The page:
Physics in High Jump
Materials: High Jumper
High speed camera
Procedure: Using a high speed camera we took a video of Megan Cremona doing the High Jump. Then, we analyzed the video to determine velocity and acceleration. We also used the logger pro and were able to make some charts and collect data.
d= 1.22 m
t= 0.01 s per frame x 198 frames=1.98 s
weight= 163 lbs
mass= 74.0 kg
= 74.0 kg x 9.8 m/s^2=725.2 N
Vx= 2.04 m/s
Vy= 1.22 m/s
V(using pythag. theorem)= 2.38 m/s
a= 9.8 m/s^2
P=74.0 kg x 2.38 m/s= 207.2 kg m/s
Impulse= 207.2 kg m/s
There is a horizontal motion involved in high jump which carries the jumper across the bar. In the high jump, the kinetic energy of the jumper is transformed into gravitational potential energy. The initial energy is determined by the speed necessary for the forward motion over the bar and the potential energy used to raise the body to the bar.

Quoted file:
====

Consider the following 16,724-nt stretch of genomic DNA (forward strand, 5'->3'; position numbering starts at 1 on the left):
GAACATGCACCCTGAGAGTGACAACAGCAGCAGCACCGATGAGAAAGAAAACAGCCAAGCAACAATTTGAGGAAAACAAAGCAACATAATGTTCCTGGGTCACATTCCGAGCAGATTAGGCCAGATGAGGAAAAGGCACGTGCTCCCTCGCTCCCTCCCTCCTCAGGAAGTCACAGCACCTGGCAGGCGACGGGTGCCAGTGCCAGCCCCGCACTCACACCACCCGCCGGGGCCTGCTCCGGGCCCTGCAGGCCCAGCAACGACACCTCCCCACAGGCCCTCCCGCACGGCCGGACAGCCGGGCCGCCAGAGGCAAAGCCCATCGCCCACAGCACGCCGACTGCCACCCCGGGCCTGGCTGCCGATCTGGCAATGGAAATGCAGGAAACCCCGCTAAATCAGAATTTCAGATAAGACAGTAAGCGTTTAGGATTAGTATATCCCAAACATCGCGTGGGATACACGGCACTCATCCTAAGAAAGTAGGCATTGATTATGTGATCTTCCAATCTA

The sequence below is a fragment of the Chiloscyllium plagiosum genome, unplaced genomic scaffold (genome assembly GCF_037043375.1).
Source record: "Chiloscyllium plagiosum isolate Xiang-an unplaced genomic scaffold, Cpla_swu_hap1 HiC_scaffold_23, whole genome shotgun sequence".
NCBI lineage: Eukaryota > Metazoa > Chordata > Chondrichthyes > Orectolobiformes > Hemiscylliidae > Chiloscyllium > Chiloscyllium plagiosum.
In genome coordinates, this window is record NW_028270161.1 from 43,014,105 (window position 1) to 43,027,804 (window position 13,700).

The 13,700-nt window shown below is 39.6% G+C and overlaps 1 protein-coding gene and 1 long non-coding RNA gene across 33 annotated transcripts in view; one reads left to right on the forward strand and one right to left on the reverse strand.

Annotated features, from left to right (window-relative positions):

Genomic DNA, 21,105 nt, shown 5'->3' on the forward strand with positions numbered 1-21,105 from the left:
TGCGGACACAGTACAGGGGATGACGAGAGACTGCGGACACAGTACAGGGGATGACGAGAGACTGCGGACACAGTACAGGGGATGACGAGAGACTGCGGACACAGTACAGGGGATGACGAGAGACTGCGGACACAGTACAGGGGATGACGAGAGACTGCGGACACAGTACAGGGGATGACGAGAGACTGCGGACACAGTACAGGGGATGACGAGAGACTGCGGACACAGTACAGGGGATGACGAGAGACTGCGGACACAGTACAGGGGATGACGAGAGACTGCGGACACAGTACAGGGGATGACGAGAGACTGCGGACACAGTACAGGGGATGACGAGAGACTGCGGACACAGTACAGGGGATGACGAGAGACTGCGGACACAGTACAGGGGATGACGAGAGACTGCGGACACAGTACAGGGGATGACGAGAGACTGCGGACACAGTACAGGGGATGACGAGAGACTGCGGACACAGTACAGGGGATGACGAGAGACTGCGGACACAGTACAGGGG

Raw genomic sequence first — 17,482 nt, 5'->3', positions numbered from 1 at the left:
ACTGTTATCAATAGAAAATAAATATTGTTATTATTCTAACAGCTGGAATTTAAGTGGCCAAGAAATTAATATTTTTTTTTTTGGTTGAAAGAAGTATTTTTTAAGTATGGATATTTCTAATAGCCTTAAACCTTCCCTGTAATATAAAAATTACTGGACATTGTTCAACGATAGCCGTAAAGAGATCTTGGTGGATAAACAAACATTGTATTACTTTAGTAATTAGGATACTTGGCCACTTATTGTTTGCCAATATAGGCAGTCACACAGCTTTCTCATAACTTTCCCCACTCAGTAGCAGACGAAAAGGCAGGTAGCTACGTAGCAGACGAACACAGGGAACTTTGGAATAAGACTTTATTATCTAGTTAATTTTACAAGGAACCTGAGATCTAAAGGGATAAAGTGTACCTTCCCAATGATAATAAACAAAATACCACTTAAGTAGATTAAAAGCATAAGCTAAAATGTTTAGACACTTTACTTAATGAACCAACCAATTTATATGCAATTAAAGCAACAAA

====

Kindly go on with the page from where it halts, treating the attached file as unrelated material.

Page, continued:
The graph on the top right shows the position of Megan on the x-axis versus time. The graph on the bottom right shows the position of Megan on the y axis versus time. It has a parabolic shape just as expected. It is like a "throwing stuff" problem.
This graph shows the positions of Megan at each second. With each second, x decreases and y increases.
In conclusion, the video helps to analyze the position of the jumper at each second. By using tracker we werer able to determine the velocity, acceleration, mass and force and momentum/impulse of megan's jump. In order for Megan to achieve maximum height, she must takeoff with the greatest velocity possible. The run-up helps her create a more vertical force, which is enhanced by swinging arms and legs upward before leaving the ground. She must also try to clear the bar with her center of mass as low as possible. She does this by throwing her body horizontally over the bar. This allows her to move thecenter of mass outside her bodies, and the center of mass can then pass under the bar while the body goes over the bar.